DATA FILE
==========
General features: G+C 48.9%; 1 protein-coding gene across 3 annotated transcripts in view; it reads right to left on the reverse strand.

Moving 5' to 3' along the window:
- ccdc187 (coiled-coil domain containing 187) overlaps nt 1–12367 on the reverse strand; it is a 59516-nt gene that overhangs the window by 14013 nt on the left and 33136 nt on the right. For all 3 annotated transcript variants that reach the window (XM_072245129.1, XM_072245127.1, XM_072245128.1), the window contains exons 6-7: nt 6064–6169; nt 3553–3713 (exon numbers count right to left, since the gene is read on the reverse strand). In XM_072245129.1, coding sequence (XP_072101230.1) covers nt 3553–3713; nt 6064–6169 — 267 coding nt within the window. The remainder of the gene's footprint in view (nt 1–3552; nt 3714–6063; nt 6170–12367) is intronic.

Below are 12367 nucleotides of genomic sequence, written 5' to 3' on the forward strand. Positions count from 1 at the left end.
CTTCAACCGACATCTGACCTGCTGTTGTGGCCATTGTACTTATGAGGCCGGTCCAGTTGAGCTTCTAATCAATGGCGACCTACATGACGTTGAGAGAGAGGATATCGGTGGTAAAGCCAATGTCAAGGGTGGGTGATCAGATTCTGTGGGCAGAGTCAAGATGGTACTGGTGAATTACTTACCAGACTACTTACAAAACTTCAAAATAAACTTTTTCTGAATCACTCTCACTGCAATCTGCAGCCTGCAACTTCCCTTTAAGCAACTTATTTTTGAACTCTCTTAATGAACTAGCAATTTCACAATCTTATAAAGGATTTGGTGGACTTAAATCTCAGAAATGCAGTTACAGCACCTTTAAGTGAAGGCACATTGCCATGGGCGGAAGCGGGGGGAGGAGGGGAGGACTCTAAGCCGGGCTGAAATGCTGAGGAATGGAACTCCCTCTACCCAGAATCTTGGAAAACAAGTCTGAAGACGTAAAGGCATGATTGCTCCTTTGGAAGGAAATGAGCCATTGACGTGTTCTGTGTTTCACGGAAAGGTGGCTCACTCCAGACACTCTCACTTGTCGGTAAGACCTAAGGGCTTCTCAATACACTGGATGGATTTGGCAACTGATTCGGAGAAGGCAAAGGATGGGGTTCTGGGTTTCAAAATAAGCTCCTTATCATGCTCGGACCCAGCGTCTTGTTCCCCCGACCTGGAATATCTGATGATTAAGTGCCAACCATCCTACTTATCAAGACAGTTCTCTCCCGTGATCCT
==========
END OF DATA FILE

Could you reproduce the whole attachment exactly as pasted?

General features: G+C 48.9%; 1 protein-coding gene across 3 annotated transcripts in view; it reads right to left on the reverse strand.

Moving 5' to 3' along the window:
- ccdc187 (coiled-coil domain containing 187) overlaps nt 1–12367 on the reverse strand; it is a 59516-nt gene that overhangs the window by 14013 nt on the left and 33136 nt on the right. For all 3 annotated transcript variants that reach the window (XM_072245129.1, XM_072245127.1, XM_072245128.1), the window contains exons 6-7: nt 6064–6169; nt 3553–3713 (exon numbers count right to left, since the gene is read on the reverse strand). In XM_072245129.1, coding sequence (XP_072101230.1) covers nt 3553–3713; nt 6064–6169 — 267 coding nt within the window. The remainder of the gene's footprint in view (nt 1–3552; nt 3714–6063; nt 6170–12367) is intronic.

Below are 12367 nucleotides of genomic sequence, written 5' to 3' on the forward strand. Positions count from 1 at the left end.
CTTCAACCGACATCTGACCTGCTGTTGTGGCCATTGTACTTATGAGGCCGGTCCAGTTGAGCTTCTAATCAATGGCGACCTACATGACGTTGAGAGAGAGGATATCGGTGGTAAAGCCAATGTCAAGGGTGGGTGATCAGATTCTGTGGGCAGAGTCAAGATGGTACTGGTGAATTACTTACCAGACTACTTACAAAACTTCAAAATAAACTTTTTCTGAATCACTCTCACTGCAATCTGCAGCCTGCAACTTCCCTTTAAGCAACTTATTTTTGAACTCTCTTAATGAACTAGCAATTTCACAATCTTATAAAGGATTTGGTGGACTTAAATCTCAGAAATGCAGTTACAGCACCTTTAAGTGAAGGCACATTGCCATGGGCGGAAGCGGGGGGAGGAGGGGAGGACTCTAAGCCGGGCTGAAATGCTGAGGAATGGAACTCCCTCTACCCAGAATCTTGGAAAACAAGTCTGAAGACGTAAAGGCATGATTGCTCCTTTGGAAGGAAATGAGCCATTGACGTGTTCTGTGTTTCACGGAAAGGTGGCTCACTCCAGACACTCTCACTTGTCGGTAAGACCTAAGGGCTTCTCAATACACTGGATGGATTTGGCAACTGATTCGGAGAAGGCAAAGGATGGGGTTCTGGGTTTCAAAATAAGCTCCTTATCATGCTCGGACCCAGCGTCTTGTTCCCCCGACCTGGAATATCTGATGATTAAGTGCCAACCATCCTACTTATCAAGACAGTTCTCTCCCGTGATCCT